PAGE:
Teaching Kids the Value of Money
- Rachel Paxton
- 2003 17 Mar
My husband and I have a 12-year-old daughter who wanted to go to a winter retreat with her church youth group last year. Price of trip - $45. I told her I'd talk to her dad about it.
"HOW much is it?" he asked. "Didn't she just go somewhere with the youth group?" "Yes," I replied, "and also to two friends' birthday parties. Another one is coming up this weekend." We both agreed that was a lot of money for us to spend for our daughter to have fun with her friends.
But the retreat was a church activity. So we should have forked out the money for her go, right? Well, maybe. In the past year or so our daughter had made a lot of new friends and had been asked to be involved in a lot of new social activities. Last summer was the first year we could afford to let her go to summer camp for a week. It pleased me more than anything to tell her she could go.
The more we've let our daughter do things with her friends, the more she takes those things for granted, and expects more. She then resents doing something so menial as her household chores. So now we make sure her chores are done before she goes anywhere. "Room's not clean, laundry not started? Better hurry and do them before you go do something with your friends. Don't have time? Then I guess you're out of luck." But that was only the start. Whenever the attitude starts in she's given a warning and then privileges start being taken away, one by one.
You have to figure out what works for you. You may have to teach each child individually, because each is motivated differently. If your children cheerfully hand over their allowance every time they don't take out the garbage, you should take some other privilege away.
Resist the urge to give your children too much allowance. Don't buy them things that they can save money for themselves, like designer clothes, CDs, magazines, make up, video games, etc. Even young children can be taught to save for small things. Almost nothing makes me more sad than seeing children who take their allowances for granted and never have to work for it. Parents aren't doing their children any favors by teaching them to expect everything to be handed to them. We sacrifice, and they don't appreciate it. Why should they? They don't have anything to lose.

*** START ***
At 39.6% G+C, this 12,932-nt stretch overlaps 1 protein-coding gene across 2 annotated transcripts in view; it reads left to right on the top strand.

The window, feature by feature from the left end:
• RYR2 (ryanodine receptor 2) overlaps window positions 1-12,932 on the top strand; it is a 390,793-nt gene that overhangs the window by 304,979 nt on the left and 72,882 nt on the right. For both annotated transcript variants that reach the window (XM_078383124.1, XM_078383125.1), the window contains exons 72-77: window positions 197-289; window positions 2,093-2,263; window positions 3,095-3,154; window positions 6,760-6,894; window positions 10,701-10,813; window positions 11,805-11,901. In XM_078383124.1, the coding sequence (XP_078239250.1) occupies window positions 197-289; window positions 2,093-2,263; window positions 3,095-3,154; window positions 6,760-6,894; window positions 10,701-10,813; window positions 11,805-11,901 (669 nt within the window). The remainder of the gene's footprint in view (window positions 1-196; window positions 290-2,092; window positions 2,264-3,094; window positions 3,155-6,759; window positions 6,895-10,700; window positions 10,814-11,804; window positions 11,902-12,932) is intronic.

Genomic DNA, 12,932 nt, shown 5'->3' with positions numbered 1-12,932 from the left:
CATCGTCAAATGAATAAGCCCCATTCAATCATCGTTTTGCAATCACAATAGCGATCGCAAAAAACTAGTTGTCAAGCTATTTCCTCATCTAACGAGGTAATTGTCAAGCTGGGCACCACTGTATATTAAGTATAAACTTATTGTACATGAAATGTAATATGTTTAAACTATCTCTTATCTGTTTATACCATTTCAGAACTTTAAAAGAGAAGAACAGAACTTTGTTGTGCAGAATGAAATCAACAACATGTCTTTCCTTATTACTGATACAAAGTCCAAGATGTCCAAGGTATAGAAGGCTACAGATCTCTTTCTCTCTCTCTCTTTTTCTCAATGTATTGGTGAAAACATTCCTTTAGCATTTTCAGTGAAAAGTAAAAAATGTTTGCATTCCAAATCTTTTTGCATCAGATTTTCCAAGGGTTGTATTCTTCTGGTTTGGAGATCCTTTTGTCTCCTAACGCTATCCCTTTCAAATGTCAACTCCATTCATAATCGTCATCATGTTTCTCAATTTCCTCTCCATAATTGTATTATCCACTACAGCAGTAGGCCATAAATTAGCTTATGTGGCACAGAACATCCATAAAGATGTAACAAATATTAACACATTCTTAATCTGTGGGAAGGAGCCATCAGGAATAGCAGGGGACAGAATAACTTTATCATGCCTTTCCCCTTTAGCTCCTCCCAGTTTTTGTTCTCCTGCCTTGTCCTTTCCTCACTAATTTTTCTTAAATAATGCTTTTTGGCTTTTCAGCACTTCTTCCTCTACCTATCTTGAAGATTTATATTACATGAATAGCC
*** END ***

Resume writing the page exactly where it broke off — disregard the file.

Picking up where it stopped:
So did our daughter get to go on her retreat? We decided she could go if she paid $20 of the $45. She was not happy about it. She only gets $3 a week allowance, and she was saving her money for a new CD. She stewed about it for a while, and then forked over what money she had. We worked out a payment schedule for her to come up with the rest of the money before the weekend of the retreat, and we let her do extra chores to earn a few more dollars.
Are we guilty of child abuse? Our daughter thinks so, but her dad and I know better.
Rachel Paxton is a freelance writer and mom who is the author of What's for Dinner? - an e-cookbook containing more than 250 quick easy dinner ideas. For recipes, tips to organize your home, home decorating, crafts and frugal family fun, visit Creative Homemaking and Suite 101. To subscribe to their monthly newsletter send a blank e-mail message to [email protected]
Rachel is also a columist on www.parentsandteens.com